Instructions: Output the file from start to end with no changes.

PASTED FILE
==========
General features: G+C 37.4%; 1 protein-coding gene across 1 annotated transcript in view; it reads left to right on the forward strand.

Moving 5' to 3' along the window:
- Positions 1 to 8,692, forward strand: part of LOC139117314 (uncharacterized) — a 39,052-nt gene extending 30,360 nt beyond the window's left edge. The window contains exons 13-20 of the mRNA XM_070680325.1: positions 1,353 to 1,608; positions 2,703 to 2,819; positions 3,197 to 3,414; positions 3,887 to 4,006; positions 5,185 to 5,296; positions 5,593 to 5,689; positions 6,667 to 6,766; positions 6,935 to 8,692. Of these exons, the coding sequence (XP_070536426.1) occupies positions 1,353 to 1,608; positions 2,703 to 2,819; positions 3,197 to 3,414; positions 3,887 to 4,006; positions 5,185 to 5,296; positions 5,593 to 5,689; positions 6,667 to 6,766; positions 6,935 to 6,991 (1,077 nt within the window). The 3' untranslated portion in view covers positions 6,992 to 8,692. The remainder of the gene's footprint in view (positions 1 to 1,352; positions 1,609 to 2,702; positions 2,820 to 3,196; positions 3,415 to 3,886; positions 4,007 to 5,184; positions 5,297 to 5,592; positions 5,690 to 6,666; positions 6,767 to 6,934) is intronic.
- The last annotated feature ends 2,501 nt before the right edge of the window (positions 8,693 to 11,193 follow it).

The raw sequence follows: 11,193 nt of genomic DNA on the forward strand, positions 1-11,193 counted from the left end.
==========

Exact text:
General features: G+C 37.4%; 1 protein-coding gene across 1 annotated transcript in view; it reads left to right on the forward strand.

Moving 5' to 3' along the window:
- Positions 1 to 8,692, forward strand: part of LOC139117314 (uncharacterized) — a 39,052-nt gene extending 30,360 nt beyond the window's left edge. The window contains exons 13-20 of the mRNA XM_070680325.1: positions 1,353 to 1,608; positions 2,703 to 2,819; positions 3,197 to 3,414; positions 3,887 to 4,006; positions 5,185 to 5,296; positions 5,593 to 5,689; positions 6,667 to 6,766; positions 6,935 to 8,692. Of these exons, the coding sequence (XP_070536426.1) occupies positions 1,353 to 1,608; positions 2,703 to 2,819; positions 3,197 to 3,414; positions 3,887 to 4,006; positions 5,185 to 5,296; positions 5,593 to 5,689; positions 6,667 to 6,766; positions 6,935 to 6,991 (1,077 nt within the window). The 3' untranslated portion in view covers positions 6,992 to 8,692. The remainder of the gene's footprint in view (positions 1 to 1,352; positions 1,609 to 2,702; positions 2,820 to 3,196; positions 3,415 to 3,886; positions 4,007 to 5,184; positions 5,297 to 5,592; positions 5,690 to 6,666; positions 6,767 to 6,934) is intronic.
- The last annotated feature ends 2,501 nt before the right edge of the window (positions 8,693 to 11,193 follow it).

The raw sequence follows: 11,193 nt of genomic DNA on the forward strand, positions 1-11,193 counted from the left end.